tag:courtneylambert.co,2013:/posts cjlambert's posthaven 2017-07-25T22:11:56Z courtney lambert tag:courtneylambert.co,2013:Post/1133524 2017-02-23T01:37:25Z 2017-02-23T01:37:25Z The Uber mess, why tech companies shouldn’t hire more women, and a new direction for my writing

I was going to write a post about the Uber hoohaa and how the canned responses to ‘hire more women’ really annoy me. Like we are supposed to fix your mess and the behaviour of naughty boys who can’t adult properly. Dilute the naughty boys with responsible young women who need another bloody burden to carry up the corporate career ladder. We are told to hustle, fight, change and refurbish. It all sounds very exhausting…what if you just want to do your job and go home and cook a stir fry and watch some TV? Maybe individuals should respect other individuals regardless of gender and not make their life harder all the time just for existing?

That made me too stabby and annoyed so I was going to write about how great it is that the authentic expression and writing of one woman blogger (the ex Uber employee Susan) caused a shockwave through startup hype land and forced the libertarian reptile brains of the flying car brigade to actually make some moral decisions like, for example, respect half of the earth’s population. 

But then the Christian in me kicked in and deep down I know that unless individual souls are changed and healed then it will all become legal policy and give woman more hassles as they become an HR diversity project. I've met many of these 'pet' successful token woman at the top of the ladder types and they're just...weird. They seem to have traded of their womanhood for acceptance into a male club that only really likes them because they do four times as much work as everybody else. The more I met these women, the more I decided that I wasn't one of them and I didn't especially want to morph into one of them and that the boy's club would never really accept me anyway so better to stop knocking on that door and go somewhere else and be myself and be happy. 

At the core of the Uber story is a broken young man who was clearly in an unhealthy, relationship with his girlfriend. He brought this brokenness to work and started trying to seek affirmation and love from other women by getting sexual attention from them. An HR policy can’t fix this. The pastoral side of me will tell you that only a relationship with your creator Jesus Christ will fix this, but we've jumped ahead. 

All this thinking has led me to a decision that I’ve been playing around with for a long time. I often thought that in my perfect world, I would sit and write little Christian devotionals all day and that would be me and as time goes on, I realise there’s nothing really stopping me from doing this today. 

I have been heavily impacted by the writing and teaching of many great Christian authors and I think it’s time for me to give back. I’ve struggled with this for a long time because I felt that I wasn’t ‘good’ enough, my writing wasn’t good enough, people would think I was weird, and nobody would read it anyway. I compare my self to great pastors such as John Piper and his words that moved me to belief as a non-Christian and think “my words could never do that”.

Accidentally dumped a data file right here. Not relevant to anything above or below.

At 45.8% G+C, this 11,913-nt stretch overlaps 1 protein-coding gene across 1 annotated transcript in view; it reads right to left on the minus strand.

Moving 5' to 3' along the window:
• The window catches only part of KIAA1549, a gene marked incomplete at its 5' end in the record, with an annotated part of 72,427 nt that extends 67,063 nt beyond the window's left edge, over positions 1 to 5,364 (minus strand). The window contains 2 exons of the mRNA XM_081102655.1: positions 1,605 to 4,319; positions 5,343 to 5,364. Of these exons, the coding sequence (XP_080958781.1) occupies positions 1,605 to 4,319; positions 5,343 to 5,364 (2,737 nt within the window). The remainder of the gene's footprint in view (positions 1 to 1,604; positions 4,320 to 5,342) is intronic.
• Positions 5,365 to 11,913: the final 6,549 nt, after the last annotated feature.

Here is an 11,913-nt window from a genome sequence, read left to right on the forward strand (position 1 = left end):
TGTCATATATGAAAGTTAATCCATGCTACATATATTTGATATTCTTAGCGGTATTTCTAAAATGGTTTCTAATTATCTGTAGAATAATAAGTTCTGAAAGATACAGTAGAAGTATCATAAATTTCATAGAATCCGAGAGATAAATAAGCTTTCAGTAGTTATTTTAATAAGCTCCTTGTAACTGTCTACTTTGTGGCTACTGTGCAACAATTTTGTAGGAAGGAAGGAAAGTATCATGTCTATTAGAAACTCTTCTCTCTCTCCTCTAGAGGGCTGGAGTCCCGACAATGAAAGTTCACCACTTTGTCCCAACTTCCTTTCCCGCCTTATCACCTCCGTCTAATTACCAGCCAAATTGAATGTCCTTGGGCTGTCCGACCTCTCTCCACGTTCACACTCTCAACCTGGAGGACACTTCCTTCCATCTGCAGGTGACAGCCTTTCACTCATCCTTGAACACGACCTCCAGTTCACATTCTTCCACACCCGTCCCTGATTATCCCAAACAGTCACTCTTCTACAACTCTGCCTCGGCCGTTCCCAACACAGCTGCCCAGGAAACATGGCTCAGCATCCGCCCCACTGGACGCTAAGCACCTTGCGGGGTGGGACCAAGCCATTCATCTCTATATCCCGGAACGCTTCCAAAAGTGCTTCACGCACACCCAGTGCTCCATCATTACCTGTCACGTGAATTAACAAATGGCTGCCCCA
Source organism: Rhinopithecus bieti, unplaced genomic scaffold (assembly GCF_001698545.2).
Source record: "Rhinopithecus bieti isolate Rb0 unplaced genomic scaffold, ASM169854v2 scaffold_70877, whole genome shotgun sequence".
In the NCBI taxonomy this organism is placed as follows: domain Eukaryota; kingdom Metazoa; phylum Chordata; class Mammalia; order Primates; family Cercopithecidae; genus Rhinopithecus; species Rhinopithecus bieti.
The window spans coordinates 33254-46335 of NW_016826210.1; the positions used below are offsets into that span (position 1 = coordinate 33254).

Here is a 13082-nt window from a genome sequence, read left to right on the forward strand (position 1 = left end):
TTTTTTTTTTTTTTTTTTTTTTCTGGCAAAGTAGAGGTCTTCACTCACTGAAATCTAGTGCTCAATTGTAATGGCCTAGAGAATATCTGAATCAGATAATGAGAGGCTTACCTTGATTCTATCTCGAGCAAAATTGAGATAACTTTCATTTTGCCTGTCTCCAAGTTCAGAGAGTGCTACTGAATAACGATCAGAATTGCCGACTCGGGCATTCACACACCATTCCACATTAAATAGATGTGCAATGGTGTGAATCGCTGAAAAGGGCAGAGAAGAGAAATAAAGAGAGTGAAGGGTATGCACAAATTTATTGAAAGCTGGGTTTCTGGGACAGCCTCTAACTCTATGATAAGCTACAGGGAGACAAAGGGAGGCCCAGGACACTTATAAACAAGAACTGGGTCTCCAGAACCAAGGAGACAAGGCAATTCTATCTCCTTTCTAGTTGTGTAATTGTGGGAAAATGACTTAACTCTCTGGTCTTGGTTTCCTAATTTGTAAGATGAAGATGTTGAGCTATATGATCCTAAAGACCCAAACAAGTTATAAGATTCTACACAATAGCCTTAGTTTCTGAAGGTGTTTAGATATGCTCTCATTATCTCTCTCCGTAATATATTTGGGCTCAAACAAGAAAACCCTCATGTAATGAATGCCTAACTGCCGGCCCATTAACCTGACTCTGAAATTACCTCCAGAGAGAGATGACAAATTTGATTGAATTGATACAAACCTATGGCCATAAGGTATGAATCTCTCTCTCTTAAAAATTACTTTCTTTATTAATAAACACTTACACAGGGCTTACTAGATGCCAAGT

But as the great Lee Strobel says “write what God has put on your heart to write” so that’s what I’m going to do. 

Some of the rhetoric coming out of the United States at the moment under a Christian evangelical banner is quite frightening. I don’t know if it’s bad teaching, lack of Bible knowledge, or cultural corruption that has led to this legalism and lack of compassion for the individual but it’s not what Jesus taught and it needs to be purged out of the Church. Right believing leads to right behaviour so my task now will be to contribute to that in some small way. 

I thank Susan Fowler for her Uber blog and her bravery to express what many of us have suffered in silence and awkward- laughing-along-with just to try to fit in. I really hope Uber apologises to you for putting you through that situation and that the man involved is disciplined and given counselling for his dysfunctional behaviour. I hope the HR manager apologises to you for their cowardice and unjust advice. God is both male and female and any dishonour to the feminine is also disrespect to God….but that’s another piece of writing :)

courtney lambert
tag:courtneylambert.co,2013:Post/1131046 2017-02-13T23:06:45Z 2017-07-25T22:11:56Z A heavy post on dealing with emotional pain and the four words that changed everything for me

In a previous post I mentioned I was going to write something about ‘dealing with your stuff’ and how to get emotional healing into your life. 

Heavy I know but I’m going to walk you through a few things I’ve learned and that have worked for me. 

First up, mental health is real and if you are having concerns, please go and get a referral off your GP to go and get assessed. There’s no shame in it and you deserve to be well.